The central dispute of the Reformation was faith vs. works. Many people think it’s now faith vs. reason (a late, noxious bloom of the Reformation’s sola fide). Our Supreme Court just seems to have decided that it’s biased unreason vs. benevolent unreason. But we may someday come to see that the central point of contention in our time is faith vs. feeling.
Just not in the way you might assume.
The faith and reason dispute is often taken to be essentially the same as religion vs. science. But despite the scientific boobies who wade into philosophy and theology without a clue that they’ve left science behind, this is purest nonsense. There’s no real conflict between these two forms of knowing. “Public debate” on these great questions often resembles two drunks arguing over a matter that neither can clearly explain, in words that it takes great charity to call arguments.
The real dialogue between faith and reason, religion and science, is an interesting intellectual process, which, as St. John Paul II wrote in Fides et Ratio, never ends, as each perpetually challenges the other to look deeper, think harder.
Traditional believers today often assume they’re upholding reason (in the sense of wisdom based in Scripture, tradition, nature, custom) against mere logic-chopping or emotion. In fact, we’ve had to develop the term “traditional” for that very reason. But that’s not the whole story or, I believe, quite the right way of putting it.
Because orthodox Catholicism itself is and must be a matter of the heart as well as the head. Recent popes have warned against turning Christianity into a kind of ideology, just another bunch of bloodless abstractions. We need truth, of course, but as Cardinal Newman said, we also aim – as all sane education did in the past – at instilling a kind of rational emotion: “knowledge carried to the heart.”
For virtually all of human history (even prior to Christianity), God (or the gods), nature, and social custom taught people that things like same-sex “marriage” were absurd. This did not need demonstration because some realities are so close to first principles that to see them is to understand them. It took many small, bad arguments, together with the gradual shifting of everyday emotion via subtle propaganda to form people who don’t laugh outright at arguments  like Justice Kennedy’s about “new insights” into sexuality. Or at his remark in an earlier case that there was no “rational basis” for opposition to homosexual “marriage.”
Kennedy is an intelligent, highly educated man (though the kind of intelligence and education that we value today is often clever without being wise). Chief Justice Roberts noted in his dissent that cultures from the Kalahari Bushmen to the Han Chinese, Aztecs to Carthaginians thought they had a “rational basis” for their practices. Only a narrow elite in a few Western countries seems to have suddenly become blind to things self-evident to all other times and cultures, and therefore sees almost the whole human race as moral idiots, even monsters.
Intellectual bubbles that separate us from reality are not entirely new. In the late nineteenth-century Gerard Manley Hopkins wrote of the loss of God and nature:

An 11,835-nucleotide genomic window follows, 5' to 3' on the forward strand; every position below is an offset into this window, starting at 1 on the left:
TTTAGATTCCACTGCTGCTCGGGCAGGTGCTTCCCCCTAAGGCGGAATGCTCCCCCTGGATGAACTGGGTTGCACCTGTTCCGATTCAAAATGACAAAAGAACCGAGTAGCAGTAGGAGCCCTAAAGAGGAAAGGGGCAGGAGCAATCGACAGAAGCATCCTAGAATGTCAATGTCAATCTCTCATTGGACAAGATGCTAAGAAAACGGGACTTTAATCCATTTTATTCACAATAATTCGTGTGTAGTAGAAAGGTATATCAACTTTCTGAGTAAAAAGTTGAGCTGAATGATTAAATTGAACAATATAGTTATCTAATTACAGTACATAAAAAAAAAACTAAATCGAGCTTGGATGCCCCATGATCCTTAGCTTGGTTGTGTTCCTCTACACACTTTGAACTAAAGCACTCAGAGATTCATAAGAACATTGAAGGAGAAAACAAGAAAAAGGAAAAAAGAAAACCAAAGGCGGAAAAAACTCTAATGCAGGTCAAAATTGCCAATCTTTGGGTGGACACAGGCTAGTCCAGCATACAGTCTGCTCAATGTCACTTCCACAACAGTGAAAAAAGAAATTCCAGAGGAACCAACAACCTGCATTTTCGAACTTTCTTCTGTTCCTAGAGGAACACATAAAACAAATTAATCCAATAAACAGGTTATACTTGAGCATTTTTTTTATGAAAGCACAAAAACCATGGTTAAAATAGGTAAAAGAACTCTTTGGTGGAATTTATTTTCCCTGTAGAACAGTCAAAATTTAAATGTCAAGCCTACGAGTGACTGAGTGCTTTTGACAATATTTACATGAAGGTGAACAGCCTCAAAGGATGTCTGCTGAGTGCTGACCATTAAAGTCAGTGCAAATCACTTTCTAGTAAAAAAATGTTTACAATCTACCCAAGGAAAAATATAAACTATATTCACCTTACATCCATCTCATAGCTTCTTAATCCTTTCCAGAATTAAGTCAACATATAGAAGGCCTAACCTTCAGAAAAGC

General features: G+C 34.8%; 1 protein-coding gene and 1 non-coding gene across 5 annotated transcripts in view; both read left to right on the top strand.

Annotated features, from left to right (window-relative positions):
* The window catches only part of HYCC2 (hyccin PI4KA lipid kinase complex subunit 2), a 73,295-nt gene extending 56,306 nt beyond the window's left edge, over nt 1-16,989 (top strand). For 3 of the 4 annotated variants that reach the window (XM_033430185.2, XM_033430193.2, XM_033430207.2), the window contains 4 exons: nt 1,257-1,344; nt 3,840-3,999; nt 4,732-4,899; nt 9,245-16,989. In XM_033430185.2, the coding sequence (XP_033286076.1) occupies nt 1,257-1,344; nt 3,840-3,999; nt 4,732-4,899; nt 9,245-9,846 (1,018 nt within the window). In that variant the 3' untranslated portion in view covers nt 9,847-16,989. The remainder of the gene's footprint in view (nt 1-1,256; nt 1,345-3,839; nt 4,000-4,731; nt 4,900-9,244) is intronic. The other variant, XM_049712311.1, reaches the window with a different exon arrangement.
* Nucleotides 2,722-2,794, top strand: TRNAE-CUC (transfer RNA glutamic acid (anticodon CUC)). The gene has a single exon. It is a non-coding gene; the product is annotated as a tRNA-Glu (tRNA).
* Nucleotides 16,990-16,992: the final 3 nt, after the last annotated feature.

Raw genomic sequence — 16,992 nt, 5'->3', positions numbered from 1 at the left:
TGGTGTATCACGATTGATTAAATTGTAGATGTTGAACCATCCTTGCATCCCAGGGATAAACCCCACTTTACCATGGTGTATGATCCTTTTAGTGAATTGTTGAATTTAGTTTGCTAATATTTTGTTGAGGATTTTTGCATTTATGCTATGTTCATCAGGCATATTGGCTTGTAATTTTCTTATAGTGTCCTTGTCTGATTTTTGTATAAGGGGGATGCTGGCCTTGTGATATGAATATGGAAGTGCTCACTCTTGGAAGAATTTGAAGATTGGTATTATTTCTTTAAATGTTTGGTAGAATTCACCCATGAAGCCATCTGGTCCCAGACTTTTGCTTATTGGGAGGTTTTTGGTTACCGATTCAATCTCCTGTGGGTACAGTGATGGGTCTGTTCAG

all is seared with trade; bleared, smeared with toil;
And wears man’s smudge and shares man’s smell: the soil
Is bare now, nor can foot feel, being shod.
Our numbness today, however, comes less from trade and toil than from technology, which has given us a false sense of mastery over nature, from which we’ve separated ourselves and barely acknowledge exists anymore. It’s only when nature no longer matters that even male and female body parts don’t seem a “rational basis” for believing same-sex “marriage” is wrong.
This can’t last, because it’s self-destructive. And will sooner or later appear so. Besides, as Hopkins continued:
And for all this, nature is never spent;
There lives the dearest freshness deep down things. . . .
Because the Holy Ghost over the bent
World broods with warm breast and with ah! bright wings.
That’s where hope lies. But the task of renewal now will be complicated, delicate, and long. Few of us, I expect, will live to see it succeed.
Ever since the discovery of philosophy in ancient Greece, it’s been clear that most people can’t “do” philosophy. Aquinas says: they don’t have the aptitude, or the leisure, and the questions are hard and subject to many errors. But average people can still be led to truths about God, the Creation, our role in the grand scheme of life. Ideas are crucial, but so is the careful formation of persons, in our families and society, a formation, which, since time immemorial, is deliberately crafted to make our spontaneous emotions agree with the deepest truths of faith and reason.
In a famous passage of The Abolition of Man, C. S. Lewis noted: “We were told it all long ago by Plato. As the king governs by his executive, so Reason in man must rule the mere appetites by means of the ‘spirited element.’ The head rules the belly through the chest – the seat. . .of emotions organized by trained habit into stable sentiments. . . .these are the indispensable liaison officers between cerebral man and visceral man. It may even be said that it is by this middle element that man is man: for by his intellect he is mere spirit and by his appetite mere animal.”
In modern times, totalitarian regimes brutally tried to reshape peoples’ minds and hearts. And Christian talk of doing something similar raises suspicions. But Christians shouldn’t be intimidated. State-run schools are already laboring mightily to make the idea of gay marriage – and much else – normal, and expecting that the feelings will follow.
We need vigorous, sane arguments and more sheer wisdom, to be sure. But we must also consciously aim at making broad swaths of the public emotionally convinced again that we are not our own masters, that we cannot ignore God, nature, and experience – without catastrophic consequences.